Despite farming being an industry that does not always strike one as being particularly high-tech, it is nonetheless at the forefront of the use of robots and automation at work. For instance, I wrote last year about a project called VitaPanther, which aims to provide a number of benefits to farmers, including speed of picking and a 24/7 operation.
“Farming is the last profession in which the necessary profits can only be made with a large workforce. Automation is essential for us farmers, because the minimum wage is making vegetable harvesting unfeasible. Harvesting is sustained by two components: the availability of a seasonal workforce and the pay. A shift in one of these components jeopardizes the structure. The demand for technology is thus very great,” they say.
Or you’ve got the team from the University of Missouri, who developed a robotic system that they believe will transform the way scientists study crops.
Their robotic vehicle was equipped with a mobile sensing tower as well as three levels of sensors. This allows the device to inspect an area with a 60-foot radius to identify areas of environmental stress. It is also capable of capturing data from individual plants, and can then reproduce those plants via a 3D image.
Automated weed control
A particularly interesting area of exploration is in automated weed control. An early entrant to the market was the Bonirob robot that has been developed by Deepfield Robotics, a subsidiary of Bosch. They have developed a robot that can perform the more tedious aspects of modern farming.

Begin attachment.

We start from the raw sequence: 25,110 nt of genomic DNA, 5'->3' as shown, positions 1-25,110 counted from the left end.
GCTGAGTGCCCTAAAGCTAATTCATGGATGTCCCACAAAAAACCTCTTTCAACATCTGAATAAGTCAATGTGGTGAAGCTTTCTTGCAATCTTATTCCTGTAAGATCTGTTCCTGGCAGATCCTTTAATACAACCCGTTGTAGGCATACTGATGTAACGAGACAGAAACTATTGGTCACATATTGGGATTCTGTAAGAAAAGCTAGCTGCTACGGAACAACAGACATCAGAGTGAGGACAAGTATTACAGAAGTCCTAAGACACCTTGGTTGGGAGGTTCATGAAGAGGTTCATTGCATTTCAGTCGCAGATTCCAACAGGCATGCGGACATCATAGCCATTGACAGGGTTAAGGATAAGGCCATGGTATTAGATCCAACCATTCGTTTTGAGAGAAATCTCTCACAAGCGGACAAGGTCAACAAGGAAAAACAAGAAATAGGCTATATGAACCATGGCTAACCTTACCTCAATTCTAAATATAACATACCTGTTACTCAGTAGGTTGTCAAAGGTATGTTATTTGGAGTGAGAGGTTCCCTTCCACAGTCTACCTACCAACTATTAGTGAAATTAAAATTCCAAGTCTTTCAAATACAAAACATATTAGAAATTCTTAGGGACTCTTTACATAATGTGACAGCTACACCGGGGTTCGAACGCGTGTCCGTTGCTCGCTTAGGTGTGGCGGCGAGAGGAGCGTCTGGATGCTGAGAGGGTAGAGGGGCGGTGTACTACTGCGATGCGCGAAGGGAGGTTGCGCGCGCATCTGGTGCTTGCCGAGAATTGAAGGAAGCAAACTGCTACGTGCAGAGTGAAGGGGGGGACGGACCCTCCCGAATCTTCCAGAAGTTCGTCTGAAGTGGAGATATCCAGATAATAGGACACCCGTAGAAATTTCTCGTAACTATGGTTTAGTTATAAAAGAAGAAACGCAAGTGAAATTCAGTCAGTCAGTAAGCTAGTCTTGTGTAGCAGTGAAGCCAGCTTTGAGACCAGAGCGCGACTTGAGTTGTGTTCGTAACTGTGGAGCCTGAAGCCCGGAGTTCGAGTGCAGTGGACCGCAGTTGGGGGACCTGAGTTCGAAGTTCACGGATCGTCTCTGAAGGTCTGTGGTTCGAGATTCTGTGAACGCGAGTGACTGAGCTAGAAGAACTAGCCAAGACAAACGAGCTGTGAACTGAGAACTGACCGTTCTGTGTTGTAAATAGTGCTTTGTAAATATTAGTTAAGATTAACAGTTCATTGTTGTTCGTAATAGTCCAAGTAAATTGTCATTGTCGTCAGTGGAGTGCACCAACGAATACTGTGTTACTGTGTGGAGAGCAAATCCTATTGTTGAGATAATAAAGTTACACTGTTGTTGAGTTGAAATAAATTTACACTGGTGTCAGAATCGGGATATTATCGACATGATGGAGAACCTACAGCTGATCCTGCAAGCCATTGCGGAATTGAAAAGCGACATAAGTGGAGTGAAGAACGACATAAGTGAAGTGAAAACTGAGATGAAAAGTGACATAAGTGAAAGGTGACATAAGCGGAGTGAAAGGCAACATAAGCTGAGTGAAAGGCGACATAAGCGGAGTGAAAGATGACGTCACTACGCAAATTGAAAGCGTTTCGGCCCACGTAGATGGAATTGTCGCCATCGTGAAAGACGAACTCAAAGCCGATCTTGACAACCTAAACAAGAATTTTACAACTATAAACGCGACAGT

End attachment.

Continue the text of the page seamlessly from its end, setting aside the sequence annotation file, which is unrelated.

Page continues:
It can successfully remove weeds from fields, manage plant breeding and various other crucial yet laborious tasks.
The ultimate aim is for Bonirob to act as a mobile plant laboratory that can decide upon the survival chances of plants on the fly or determine how much fertilizer is needed at particular times.
A more recent entry recently took to Kickstarter to raise money to bring their Tertill robot to market. The device is powered by solar energy and is free from any chemicals. The energy allows is to hunt down weeds, which are determined by measuring the height of what it encounters. If it’s over an inch, the plant is left alone, but if it’s lower it’s trimmed using a cutting wire.
The wheels also play their part, with the wheels used to trample weeds as they sprout. The device also comes with plant collars that can be placed around small plants to protect them from Tertill.
The device can be connected to a smartphone via Bluetooth, with an app providing the user with information and statistics on the machines performance. It’s estimated that the device will retail for around $250, with shipping due in May 2018.